"Coming to Winters Mill had a lot to do with who I worked with," Johnson said. "Courtney Vaughn (Winters Mill girls' lacrosse coach) and I taught (physical education) together at Liberty, and we became good friends. The idea was to come in and start from scratch, and we did an unbelievable amount of work that first year. There was a lot of self-imposed pressure to do things right, and nearly every coach that came to Winters Mill was very successful."
While he has built strong programs at several different schools, Johnson remains motivated by the opportunity to impact the lives of his players.
"There are two things I really like about coaching," Johnson said. "Football is like chess, except that all of the pieces move. That's the technical aspect of the game, which is mentally challenging. And I really enjoy coaching at the high school level. The kids change so much from ninth grade to senior year, and it's great to watch them grow up and mature."
A Healthy Rivalry
For nine years, Wilson and Johnson have been in the same town. But Westminster and Winters Mill didn't start playing football until 2005. While Westminster has won six of the seven previous meetings, most of the games have been close and hard-fought. The rivalry is high-spirited, but the schools have been civil opponents. And the coaches like it that way.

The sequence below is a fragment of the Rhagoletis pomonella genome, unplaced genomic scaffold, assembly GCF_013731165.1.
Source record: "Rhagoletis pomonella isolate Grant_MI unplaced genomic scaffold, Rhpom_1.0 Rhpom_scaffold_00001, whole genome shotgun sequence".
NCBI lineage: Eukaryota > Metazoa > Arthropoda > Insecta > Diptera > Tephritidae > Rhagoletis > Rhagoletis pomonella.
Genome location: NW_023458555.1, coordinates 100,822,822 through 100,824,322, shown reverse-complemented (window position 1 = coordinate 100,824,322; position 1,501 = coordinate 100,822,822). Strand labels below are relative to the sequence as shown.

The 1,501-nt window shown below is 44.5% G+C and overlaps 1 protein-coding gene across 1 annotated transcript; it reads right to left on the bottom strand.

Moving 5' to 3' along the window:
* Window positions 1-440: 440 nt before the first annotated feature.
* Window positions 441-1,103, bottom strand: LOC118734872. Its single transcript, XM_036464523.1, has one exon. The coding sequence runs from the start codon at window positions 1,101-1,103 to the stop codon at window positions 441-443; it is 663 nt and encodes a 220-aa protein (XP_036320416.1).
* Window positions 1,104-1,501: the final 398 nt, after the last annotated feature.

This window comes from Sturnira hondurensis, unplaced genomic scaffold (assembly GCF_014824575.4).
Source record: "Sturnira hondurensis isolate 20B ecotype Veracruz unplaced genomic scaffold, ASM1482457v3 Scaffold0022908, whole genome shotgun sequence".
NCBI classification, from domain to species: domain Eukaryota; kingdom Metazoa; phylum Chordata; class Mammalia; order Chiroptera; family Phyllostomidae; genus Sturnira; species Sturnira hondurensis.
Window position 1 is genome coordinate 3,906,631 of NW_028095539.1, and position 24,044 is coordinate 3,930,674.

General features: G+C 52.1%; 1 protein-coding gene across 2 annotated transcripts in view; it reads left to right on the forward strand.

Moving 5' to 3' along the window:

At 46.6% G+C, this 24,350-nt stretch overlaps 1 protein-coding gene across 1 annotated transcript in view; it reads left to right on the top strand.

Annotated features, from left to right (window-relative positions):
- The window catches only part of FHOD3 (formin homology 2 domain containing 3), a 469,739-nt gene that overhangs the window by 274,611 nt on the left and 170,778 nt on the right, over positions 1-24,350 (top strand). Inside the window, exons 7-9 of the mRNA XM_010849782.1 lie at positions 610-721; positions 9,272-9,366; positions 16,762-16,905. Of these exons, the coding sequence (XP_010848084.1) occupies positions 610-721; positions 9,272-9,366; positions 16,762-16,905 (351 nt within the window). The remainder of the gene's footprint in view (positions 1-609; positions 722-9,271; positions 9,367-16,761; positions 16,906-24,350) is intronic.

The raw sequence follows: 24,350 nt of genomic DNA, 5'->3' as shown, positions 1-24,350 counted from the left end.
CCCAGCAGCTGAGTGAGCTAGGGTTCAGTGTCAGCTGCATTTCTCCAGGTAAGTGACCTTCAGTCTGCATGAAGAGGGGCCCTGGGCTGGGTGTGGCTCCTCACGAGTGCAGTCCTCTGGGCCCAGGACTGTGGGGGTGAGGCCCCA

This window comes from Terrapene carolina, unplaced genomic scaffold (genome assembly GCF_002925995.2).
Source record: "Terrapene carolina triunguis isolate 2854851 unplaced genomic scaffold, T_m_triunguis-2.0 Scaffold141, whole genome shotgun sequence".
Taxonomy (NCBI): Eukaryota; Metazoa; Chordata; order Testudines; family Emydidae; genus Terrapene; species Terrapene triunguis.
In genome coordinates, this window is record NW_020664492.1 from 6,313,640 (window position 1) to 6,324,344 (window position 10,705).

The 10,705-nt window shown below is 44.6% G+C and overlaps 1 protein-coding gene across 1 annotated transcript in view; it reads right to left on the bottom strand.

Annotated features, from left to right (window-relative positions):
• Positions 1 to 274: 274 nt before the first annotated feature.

"I knew Brad before he got the job at Westminster, and we're friends," Johnson said. "The fact that we like each other helps, because you have coaches who are modeling good behavior to their players and fans. Plus, the kids from both schools know each other. It's a community-based rivalry. Beyond this community, it's not that big of a deal. But it does matter here, and that's a neat thing. It's something for people to be passionate about."
The rivalry resumes on Oct. 12, when the Owls make the short trip to Winters Mill. A full-throated capacity crowd will greet the teams, and the winner will take a huge step toward a playoff berth.
But it won't be the biggest game in the coaching careers of Brad Wilson and Ken Johnson. They've already taken their teams to state championship games, and their dedication to others has made a difference at their schools and in their communities.